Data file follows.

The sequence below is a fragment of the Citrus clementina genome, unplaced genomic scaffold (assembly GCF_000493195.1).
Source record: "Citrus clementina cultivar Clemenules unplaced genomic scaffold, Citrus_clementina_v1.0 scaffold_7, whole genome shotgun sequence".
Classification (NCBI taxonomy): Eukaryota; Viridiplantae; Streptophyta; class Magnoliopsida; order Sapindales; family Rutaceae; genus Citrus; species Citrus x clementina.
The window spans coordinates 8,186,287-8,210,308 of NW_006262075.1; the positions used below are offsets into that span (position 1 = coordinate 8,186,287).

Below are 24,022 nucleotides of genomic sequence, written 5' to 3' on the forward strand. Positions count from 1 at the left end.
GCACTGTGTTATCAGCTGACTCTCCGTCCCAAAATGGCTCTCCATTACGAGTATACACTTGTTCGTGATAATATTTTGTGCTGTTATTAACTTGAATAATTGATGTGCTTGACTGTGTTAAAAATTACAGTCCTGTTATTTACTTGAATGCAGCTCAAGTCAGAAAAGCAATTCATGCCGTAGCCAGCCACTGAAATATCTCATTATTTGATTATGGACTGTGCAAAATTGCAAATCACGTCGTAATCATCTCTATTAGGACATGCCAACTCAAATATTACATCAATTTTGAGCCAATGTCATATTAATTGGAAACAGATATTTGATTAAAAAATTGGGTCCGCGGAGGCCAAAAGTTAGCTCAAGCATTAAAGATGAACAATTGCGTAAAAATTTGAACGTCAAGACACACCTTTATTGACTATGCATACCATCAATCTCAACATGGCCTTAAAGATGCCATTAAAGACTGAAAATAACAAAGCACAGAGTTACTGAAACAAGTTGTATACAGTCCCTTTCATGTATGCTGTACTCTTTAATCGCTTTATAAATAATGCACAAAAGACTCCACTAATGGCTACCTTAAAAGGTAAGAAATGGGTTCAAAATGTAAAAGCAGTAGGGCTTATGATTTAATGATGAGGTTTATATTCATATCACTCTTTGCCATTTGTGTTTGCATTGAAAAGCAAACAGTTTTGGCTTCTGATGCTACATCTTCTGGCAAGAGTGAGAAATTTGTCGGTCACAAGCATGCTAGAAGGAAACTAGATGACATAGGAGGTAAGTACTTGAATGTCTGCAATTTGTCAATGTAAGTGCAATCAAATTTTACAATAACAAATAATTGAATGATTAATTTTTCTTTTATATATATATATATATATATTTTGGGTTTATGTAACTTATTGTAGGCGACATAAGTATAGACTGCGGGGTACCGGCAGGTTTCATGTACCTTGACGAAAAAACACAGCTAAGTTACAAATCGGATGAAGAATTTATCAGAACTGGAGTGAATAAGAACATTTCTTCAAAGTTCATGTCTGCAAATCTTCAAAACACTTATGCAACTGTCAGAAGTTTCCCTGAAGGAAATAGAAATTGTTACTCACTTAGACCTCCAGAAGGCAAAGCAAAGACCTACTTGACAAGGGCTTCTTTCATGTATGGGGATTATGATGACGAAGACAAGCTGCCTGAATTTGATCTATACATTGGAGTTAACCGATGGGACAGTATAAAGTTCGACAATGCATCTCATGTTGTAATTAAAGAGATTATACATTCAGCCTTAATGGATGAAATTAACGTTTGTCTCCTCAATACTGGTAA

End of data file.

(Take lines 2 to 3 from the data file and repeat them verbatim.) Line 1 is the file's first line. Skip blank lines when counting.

Source record: "Citrus clementina cultivar Clemenules unplaced genomic scaffold, Citrus_clementina_v1.0 scaffold_7, whole genome shotgun sequence".
Classification (NCBI taxonomy): Eukaryota; Viridiplantae; Streptophyta; class Magnoliopsida; order Sapindales; family Rutaceae; genus Citrus; species Citrus x clementina.